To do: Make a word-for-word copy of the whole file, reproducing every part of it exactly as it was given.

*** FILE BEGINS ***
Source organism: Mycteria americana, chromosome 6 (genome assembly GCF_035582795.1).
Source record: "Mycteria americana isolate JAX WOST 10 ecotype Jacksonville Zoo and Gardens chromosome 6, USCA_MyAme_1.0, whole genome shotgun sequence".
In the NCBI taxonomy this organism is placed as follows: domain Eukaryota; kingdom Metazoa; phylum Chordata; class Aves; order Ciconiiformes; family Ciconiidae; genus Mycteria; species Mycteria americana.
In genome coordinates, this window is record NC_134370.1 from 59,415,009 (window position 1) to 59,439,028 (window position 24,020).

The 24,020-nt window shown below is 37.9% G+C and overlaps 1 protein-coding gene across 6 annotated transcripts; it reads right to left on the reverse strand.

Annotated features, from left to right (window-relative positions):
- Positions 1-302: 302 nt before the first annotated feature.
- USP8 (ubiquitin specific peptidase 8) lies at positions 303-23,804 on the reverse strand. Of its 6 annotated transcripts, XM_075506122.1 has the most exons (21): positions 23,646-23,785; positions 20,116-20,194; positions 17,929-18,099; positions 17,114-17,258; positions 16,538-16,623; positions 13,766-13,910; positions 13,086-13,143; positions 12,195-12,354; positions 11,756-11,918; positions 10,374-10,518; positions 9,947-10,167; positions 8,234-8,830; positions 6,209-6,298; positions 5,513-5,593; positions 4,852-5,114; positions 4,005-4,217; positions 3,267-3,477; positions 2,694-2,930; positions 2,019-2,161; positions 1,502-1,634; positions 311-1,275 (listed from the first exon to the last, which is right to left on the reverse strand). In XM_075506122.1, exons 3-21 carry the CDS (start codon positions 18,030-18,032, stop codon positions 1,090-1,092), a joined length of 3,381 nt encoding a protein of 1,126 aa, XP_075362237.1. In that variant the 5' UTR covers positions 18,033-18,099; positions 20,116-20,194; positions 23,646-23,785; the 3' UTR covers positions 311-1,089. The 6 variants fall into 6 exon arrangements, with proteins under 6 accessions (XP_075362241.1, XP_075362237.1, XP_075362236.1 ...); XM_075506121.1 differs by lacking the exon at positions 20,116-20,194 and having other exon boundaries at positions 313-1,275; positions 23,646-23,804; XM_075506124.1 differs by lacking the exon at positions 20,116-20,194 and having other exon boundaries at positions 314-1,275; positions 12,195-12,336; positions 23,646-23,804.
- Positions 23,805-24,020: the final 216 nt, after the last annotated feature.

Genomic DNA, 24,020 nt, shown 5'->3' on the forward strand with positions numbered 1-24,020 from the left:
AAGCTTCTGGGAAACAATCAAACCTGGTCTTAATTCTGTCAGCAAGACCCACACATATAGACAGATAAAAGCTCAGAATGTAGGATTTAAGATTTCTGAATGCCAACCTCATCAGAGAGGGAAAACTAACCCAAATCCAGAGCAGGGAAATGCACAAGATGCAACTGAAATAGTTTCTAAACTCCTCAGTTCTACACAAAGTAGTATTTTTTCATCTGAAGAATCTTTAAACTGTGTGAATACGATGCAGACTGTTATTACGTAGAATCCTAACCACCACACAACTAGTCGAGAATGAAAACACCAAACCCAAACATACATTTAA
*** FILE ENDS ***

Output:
Source organism: Mycteria americana, chromosome 6 (genome assembly GCF_035582795.1).
Source record: "Mycteria americana isolate JAX WOST 10 ecotype Jacksonville Zoo and Gardens chromosome 6, USCA_MyAme_1.0, whole genome shotgun sequence".
In the NCBI taxonomy this organism is placed as follows: domain Eukaryota; kingdom Metazoa; phylum Chordata; class Aves; order Ciconiiformes; family Ciconiidae; genus Mycteria; species Mycteria americana.
In genome coordinates, this window is record NC_134370.1 from 59,415,009 (window position 1) to 59,439,028 (window position 24,020).

The 24,020-nt window shown below is 37.9% G+C and overlaps 1 protein-coding gene across 6 annotated transcripts; it reads right to left on the reverse strand.

Annotated features, from left to right (window-relative positions):
- Positions 1-302: 302 nt before the first annotated feature.
- USP8 (ubiquitin specific peptidase 8) lies at positions 303-23,804 on the reverse strand. Of its 6 annotated transcripts, XM_075506122.1 has the most exons (21): positions 23,646-23,785; positions 20,116-20,194; positions 17,929-18,099; positions 17,114-17,258; positions 16,538-16,623; positions 13,766-13,910; positions 13,086-13,143; positions 12,195-12,354; positions 11,756-11,918; positions 10,374-10,518; positions 9,947-10,167; positions 8,234-8,830; positions 6,209-6,298; positions 5,513-5,593; positions 4,852-5,114; positions 4,005-4,217; positions 3,267-3,477; positions 2,694-2,930; positions 2,019-2,161; positions 1,502-1,634; positions 311-1,275 (listed from the first exon to the last, which is right to left on the reverse strand). In XM_075506122.1, exons 3-21 carry the CDS (start codon positions 18,030-18,032, stop codon positions 1,090-1,092), a joined length of 3,381 nt encoding a protein of 1,126 aa, XP_075362237.1. In that variant the 5' UTR covers positions 18,033-18,099; positions 20,116-20,194; positions 23,646-23,785; the 3' UTR covers positions 311-1,089. The 6 variants fall into 6 exon arrangements, with proteins under 6 accessions (XP_075362241.1, XP_075362237.1, XP_075362236.1 ...); XM_075506121.1 differs by lacking the exon at positions 20,116-20,194 and having other exon boundaries at positions 313-1,275; positions 23,646-23,804; XM_075506124.1 differs by lacking the exon at positions 20,116-20,194 and having other exon boundaries at positions 314-1,275; positions 12,195-12,336; positions 23,646-23,804.
- Positions 23,805-24,020: the final 216 nt, after the last annotated feature.

Genomic DNA, 24,020 nt, shown 5'->3' on the forward strand with positions numbered 1-24,020 from the left:
AAGCTTCTGGGAAACAATCAAACCTGGTCTTAATTCTGTCAGCAAGACCCACACATATAGACAGATAAAAGCTCAGAATGTAGGATTTAAGATTTCTGAATGCCAACCTCATCAGAGAGGGAAAACTAACCCAAATCCAGAGCAGGGAAATGCACAAGATGCAACTGAAATAGTTTCTAAACTCCTCAGTTCTACACAAAGTAGTATTTTTTCATCTGAAGAATCTTTAAACTGTGTGAATACGATGCAGACTGTTATTACGTAGAATCCTAACCACCACACAACTAGTCGAGAATGAAAACACCAAACCCAAACATACATTTAA